Why Getting A Stress Echocardiography Is So Important

In case you weren’t aware, stress echocardiography tests are also known as echocardiography stress tests, or stress echo tests. The stress echocardiography test is a procedure that determines how well your heart and blood vessels are working. During any stress echocardiography, you will be required to exercise on a stationary bike or treadmill while a doctor monitors your blood pressure and heart rhythm. Roosevelt Cardiology offer the best Stress Echocardiography in Queens.

Our experts have the technology and expert cardiologists to provide you with the best possible care for your heart. Getting a stress echocardiography test done can be very important and in some cases, potentially life saving at times. Here are some of the reasons why (the following facts and information have been gathered from MedLine.Gov):

How & Why Is This Test is Performed?

Any stress echocardiography test is typically done at a medical center or health care provider’s office much like our facility here at Roosevelt Cardiology. A resting echocardiogram will be done first. While you lie on your left side with your left arm out, a small device called a transducer is held against your chest. A special gel is used to help the ultrasound waves get to your heart. Most people will walk on a treadmill (or pedal on an exercise bicycle). Slowly (about every 3 minutes), you will be asked to walk (or pedal) faster and on an incline. It is like being asked to walk fast or jog up a hill.

In most cases, you will need to walk or pedal for around 5 to 15 minutes, depending on your level of fitness and your age. Your provider will ask you to stop:

  1. When your heart is beating at the target rate.
  2. When you are too tired to continue.
  3. If you are having chest pain or a change in your blood pressure that worries the provider administering the test If you are not able to exercise, you will get a drug such as dobutamine through a vein (intravenous line). This medicine will make your heart beat faster and harder, similar to when you exercise.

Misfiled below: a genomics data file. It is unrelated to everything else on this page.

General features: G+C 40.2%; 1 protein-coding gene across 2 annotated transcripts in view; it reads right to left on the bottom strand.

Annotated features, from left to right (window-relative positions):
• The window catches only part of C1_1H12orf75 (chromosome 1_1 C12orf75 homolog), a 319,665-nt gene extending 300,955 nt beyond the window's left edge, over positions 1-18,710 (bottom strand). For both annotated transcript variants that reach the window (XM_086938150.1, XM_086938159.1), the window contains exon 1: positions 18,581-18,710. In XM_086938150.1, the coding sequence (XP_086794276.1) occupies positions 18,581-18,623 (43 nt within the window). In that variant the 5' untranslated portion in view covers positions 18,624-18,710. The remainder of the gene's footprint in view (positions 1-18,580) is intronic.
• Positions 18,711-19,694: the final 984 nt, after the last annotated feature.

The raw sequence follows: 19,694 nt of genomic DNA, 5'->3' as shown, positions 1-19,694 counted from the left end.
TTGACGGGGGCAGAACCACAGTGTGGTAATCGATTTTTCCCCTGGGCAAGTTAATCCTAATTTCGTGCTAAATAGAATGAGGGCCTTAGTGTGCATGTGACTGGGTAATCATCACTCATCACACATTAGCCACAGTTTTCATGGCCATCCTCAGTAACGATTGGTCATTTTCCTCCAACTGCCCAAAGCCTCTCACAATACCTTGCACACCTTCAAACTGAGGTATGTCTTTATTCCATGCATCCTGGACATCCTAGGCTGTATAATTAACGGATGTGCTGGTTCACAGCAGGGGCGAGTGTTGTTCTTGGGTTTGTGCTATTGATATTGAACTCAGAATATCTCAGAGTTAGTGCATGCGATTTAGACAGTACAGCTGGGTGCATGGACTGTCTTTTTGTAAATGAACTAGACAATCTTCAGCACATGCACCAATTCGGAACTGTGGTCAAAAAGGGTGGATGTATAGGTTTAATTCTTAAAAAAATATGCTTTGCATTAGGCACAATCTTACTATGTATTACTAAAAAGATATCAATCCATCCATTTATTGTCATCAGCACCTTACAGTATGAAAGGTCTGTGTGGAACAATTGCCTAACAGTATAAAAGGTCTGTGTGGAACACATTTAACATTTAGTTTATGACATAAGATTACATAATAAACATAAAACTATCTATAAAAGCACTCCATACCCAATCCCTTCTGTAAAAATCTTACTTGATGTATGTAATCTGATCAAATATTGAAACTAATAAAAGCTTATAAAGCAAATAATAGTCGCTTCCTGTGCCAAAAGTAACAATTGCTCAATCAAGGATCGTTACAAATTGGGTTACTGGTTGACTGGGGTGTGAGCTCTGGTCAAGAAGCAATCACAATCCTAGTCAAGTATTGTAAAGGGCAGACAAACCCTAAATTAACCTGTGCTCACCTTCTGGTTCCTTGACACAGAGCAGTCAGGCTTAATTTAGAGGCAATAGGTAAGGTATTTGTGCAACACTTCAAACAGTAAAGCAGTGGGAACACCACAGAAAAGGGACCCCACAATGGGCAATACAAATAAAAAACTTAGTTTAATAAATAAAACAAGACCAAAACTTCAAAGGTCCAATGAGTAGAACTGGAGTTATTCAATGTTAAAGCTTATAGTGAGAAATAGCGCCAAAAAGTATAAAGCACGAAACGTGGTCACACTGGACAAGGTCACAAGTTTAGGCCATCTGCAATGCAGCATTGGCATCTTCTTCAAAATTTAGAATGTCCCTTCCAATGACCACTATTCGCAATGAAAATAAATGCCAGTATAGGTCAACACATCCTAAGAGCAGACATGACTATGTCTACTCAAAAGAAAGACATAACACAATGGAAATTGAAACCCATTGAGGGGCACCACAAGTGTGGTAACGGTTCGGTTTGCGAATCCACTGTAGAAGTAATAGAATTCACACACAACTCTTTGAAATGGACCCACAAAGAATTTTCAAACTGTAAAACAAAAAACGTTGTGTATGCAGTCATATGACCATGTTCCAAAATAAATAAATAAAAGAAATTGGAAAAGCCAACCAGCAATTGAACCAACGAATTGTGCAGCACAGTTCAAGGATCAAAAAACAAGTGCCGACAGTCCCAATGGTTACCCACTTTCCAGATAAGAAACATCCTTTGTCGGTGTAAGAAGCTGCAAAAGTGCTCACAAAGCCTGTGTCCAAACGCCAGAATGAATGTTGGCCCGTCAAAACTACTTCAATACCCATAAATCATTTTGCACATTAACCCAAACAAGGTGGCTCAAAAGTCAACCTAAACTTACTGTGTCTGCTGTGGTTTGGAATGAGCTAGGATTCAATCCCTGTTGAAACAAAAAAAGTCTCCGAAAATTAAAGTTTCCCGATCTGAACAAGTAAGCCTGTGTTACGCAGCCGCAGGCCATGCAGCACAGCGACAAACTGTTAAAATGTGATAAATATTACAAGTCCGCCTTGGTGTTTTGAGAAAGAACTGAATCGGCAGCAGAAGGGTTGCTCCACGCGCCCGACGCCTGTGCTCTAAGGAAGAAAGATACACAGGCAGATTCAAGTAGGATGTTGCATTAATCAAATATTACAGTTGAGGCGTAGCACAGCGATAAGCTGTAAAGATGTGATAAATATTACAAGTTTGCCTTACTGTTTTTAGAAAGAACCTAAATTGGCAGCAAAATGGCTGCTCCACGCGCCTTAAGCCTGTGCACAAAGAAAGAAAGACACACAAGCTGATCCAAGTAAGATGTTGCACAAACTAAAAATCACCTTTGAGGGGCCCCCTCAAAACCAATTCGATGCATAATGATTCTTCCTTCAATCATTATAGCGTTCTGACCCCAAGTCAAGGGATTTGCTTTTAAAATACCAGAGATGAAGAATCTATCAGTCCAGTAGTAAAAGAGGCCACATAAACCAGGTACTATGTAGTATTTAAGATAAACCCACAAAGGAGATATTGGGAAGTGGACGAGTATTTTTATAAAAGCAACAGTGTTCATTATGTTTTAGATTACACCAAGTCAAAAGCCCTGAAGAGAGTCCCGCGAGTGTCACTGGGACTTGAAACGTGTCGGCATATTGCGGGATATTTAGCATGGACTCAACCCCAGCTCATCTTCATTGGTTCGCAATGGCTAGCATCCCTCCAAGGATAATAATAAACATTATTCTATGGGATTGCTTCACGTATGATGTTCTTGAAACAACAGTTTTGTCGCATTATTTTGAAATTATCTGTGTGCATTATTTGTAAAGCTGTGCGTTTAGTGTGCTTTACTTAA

Your blood pressure and heart rhythm (ECG) will be monitored throughout the procedure. More echocardiogram images will be taken while your heart rate is increasing, or when it reaches its peak. The images will show whether any parts of the heart muscle do not work as well when your heart rate increases. This is a sign that part of the heart may not be getting enough blood or oxygen because of narrowed or blocked arteries.

Keep In Mind

The test is performed to see whether your heart muscle is getting enough blood flow and oxygen when it is working hard (under stress). Your doctor may order this test if you:

  1. Have new symptoms of angina or chest pain.
  2. Have angina that is getting worse.
  3. Have recently had a heart attack.
  4. Are going to have surgery or begin an exercise program, if you are at high risk for heart disease.
  5. Have heart valve problems.

The results of this stress test can help your provider:

  1. Determine how well a heart treatment is working and change your treatment, if needed.
  2. Determine how well your heart is pumping.
  3. Diagnose coronary artery disease.
  4. See whether your heart is too large.

How Will The Test Feel & What Are Typical/Healthy Results?

Electrodes (conductive patches) will be placed on your chest, arms, and legs to record the heart’s activity. The blood pressure cuff on your arm will be inflated every few minutes, producing a squeezing sensation that may feel tight. Rarely, people feel chest discomfort, extra or skipped heartbeats, dizziness, headache, nausea or shortness of breath during the test.

A normal test will most often mean that you were able to exercise as long as or longer than most people of your age and gender. You also did not have symptoms or concerning changes in blood pressure and your ECG. Your heart pictures show that all parts of your heart respond to increased stress by pumping harder. A normal result means that blood flow through the coronary arteries is probably normal. The meaning of your test results depends on the reason for the test, your age, and your history of heart and other medical problems.

Some Parting Advice

When it comes to getting your stress echocardiography test done, you should remember not to eat or drink for at least 3 hours beforehand. You should also wear loose or comfortable clothing to ensure you are optimally relaxed beforehand. Keep in mind, you will be asked to sign a consent form before the test as well. If you have any questions or concerns going into your stress echocardiography test, you should express those concerns to your medical professional in person or over the phone. The experts here at Roosevelt Cardiology have an open door policy to all of our patients when it comes to any questions or concerns. We hope your medical professional(s) do as well. If they don’t? Maybe it’s time to try our doctors instead!

We hope these tips help you and your family!

If you’re in need of a stress echocardiography test, or you have some general questions or concerns? Don’t be shy! Roosevelt Cardiology offers the best cardiology services and care in all of Jackson Heights Queens, New York. Call the experts here at Roosevelt Cardiology today to schedule your next stress echocardiography in Queens, New York (718) 942-9355